Stanford’s Ian Lasic-Ellis salutes after dismounting high bar at the 2023 Winter Cup. (© Amy Sanderson)
Stanford enters this weekend’s 2023 NCAA Men’s Gymnastics Championships as the favorite to win and secure its fourth-consecutive team title – a result that would match OU’s four-win streak that ran from 2015 to 2018.
The Cardinal have held on to the No. 1 spot throughout most of the season, defeating rivals with a combination of strong execution and high-difficulty routines. Stanford is the only squad to have scored above 420 this year, and it’s done so three times — most recently at the MPSF Championships, where it tallied a 423.15 to book a commanding win over Oklahoma.
But Stanford will face stiff competition from OU, Michigan, and other teams with designs on a national title.
Michigan is coming off of a Big Ten victory in which the team set a new season-high and enjoyed a dominant all-around performance from freshman Fred Richard. The Wolverines have momentum on their side.
Oklahoma, meanwhile, is the only team to have beaten the Cardinal this season and boasts the best score (418.9) of any team after Stanford. The Sooners suffered a setback at MPSFs, falling to Stanford by more than 13 points, and have had to contend with late-season injuries, but OU has the ability to hit some of the country’s cleanest routines and score big, even if its overall difficulty lags that of Stanford.
Penn State, Nebraska, and Illinois are contenders, too. The Nittany Lions impressed at Big Tens with a runner-up finish, while both Nebraska and Illinois came within a point of defeating OU at separate points during the regular season.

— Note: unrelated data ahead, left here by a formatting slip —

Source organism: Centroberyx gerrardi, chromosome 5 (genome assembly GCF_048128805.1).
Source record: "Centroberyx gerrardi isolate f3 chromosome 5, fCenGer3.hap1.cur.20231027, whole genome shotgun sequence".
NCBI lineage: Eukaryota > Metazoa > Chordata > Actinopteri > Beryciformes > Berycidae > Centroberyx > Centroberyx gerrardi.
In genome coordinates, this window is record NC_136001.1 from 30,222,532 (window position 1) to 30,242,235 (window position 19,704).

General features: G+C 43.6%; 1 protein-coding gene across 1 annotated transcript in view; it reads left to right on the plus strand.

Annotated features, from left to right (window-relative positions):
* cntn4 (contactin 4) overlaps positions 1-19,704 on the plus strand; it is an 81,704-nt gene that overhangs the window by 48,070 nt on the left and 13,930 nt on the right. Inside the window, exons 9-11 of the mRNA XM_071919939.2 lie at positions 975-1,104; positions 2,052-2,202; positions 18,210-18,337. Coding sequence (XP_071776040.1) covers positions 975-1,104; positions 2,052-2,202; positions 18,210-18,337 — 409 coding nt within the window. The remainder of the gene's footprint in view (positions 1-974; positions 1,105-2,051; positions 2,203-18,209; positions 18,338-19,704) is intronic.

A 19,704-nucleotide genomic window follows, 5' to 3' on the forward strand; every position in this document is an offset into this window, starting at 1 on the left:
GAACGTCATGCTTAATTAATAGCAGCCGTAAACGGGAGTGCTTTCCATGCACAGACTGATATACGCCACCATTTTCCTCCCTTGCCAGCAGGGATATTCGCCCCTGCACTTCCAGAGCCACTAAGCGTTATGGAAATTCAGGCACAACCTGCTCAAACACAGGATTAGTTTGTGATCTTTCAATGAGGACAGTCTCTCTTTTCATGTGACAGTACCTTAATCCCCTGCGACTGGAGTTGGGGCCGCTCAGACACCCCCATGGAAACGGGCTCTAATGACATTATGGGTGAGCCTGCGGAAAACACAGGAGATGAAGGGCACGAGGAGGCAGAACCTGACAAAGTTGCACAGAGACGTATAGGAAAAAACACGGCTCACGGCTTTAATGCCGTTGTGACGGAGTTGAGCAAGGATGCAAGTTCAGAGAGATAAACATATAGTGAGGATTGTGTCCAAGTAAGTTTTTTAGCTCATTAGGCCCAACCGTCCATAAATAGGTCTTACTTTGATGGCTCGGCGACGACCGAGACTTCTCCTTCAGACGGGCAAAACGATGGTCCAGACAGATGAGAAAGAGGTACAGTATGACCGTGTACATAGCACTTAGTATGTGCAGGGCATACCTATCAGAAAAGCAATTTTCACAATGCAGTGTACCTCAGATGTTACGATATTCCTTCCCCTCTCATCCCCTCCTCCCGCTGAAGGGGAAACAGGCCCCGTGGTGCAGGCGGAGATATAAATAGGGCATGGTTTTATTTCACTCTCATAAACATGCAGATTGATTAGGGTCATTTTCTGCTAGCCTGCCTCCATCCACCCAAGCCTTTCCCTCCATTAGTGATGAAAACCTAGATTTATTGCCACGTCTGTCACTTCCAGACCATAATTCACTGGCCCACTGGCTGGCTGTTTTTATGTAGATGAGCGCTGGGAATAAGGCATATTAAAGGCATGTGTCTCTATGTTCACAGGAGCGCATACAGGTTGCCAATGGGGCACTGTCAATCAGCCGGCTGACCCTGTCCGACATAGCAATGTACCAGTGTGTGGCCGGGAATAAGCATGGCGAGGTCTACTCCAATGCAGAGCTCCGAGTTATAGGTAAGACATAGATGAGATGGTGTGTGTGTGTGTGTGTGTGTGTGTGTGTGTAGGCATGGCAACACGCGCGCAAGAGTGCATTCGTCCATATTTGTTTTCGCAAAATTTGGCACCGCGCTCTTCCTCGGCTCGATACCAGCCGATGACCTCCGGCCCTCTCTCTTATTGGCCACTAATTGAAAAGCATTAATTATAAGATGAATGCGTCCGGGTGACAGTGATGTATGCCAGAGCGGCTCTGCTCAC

The competition will kick off with two qualifying sessions on Friday – the first at 1 p.m. ET and second at 7 p.m. ET. Individual qualifiers from William & Mary, Greenville, and Simpson will also be competing Friday. Team, all-around, and event finals start at 6 p.m. ET on Saturday.
Here’s how advancement from each qualifying session to the finals works:
- The top three teams advance
- The top three all-around competitors not on one of the qualifying teams advance
- The top three individuals on each event not already qualified on a team or as an all-around competitor advance
You can watch live streams of the two pre-qualifying sessions on NCAA.com at 1 p.m. and 7 p.m. ET. You can find live stats here.
You can watch live streams of the finals on NCAA.com on Saturday at 6 p.m. ET. You can find live stats here.
Here’s what to watch from each of the 12 teams set to compete this weekend.
The Cardinal has scored above 423 at its last two competitions, coasting to the MPSF victory and claiming individual titles on four events. The team ranks first in the country on three apparatus: rings, vault, and parallel bars — and in the top three on floor and horse. Stanford had some consistency trouble on horse earlier this season, recording five-point swings from one meet to the next multiple times, but the team has since cleaned up on the event.
Stanford only has to do what it’s done throughout the season to capture its fourth-consecutive title. It can afford a few mistakes thanks to its higher difficulty scores and rely on competitors who are deeply experienced in high-pressure scenarios. Those include Asher Hong, Ian Gunther, Jeremy Bischoff, Riley Loos, Ian Lasic-Ellis, Khoi Young, and others. Routines to watch from the Cardinal include:
- Hong’s vault and all-around performance. Hong is the only gymnast competing a 6.0 vault with his Ri Se Gwang. If the freshman lands it on Saturday, he’ll likely take the event title. Hong will also be aiming for first in the all-around, and the competition between him and Michigan freshman Fred Richard will be heated.
- Young’s horse. The sophomore put up a season-best 14.75 at MPSFs to take the title, competing a Busnari, two E flops, a Wu, Roth, and handstand dismount.
- Mark Berlaga’s rings. Berlaga tallied a season-high 14.6 at MPSFs to win the event after performing a back uprise inverted cross, back uprise Maltese, and front double-pike dismount.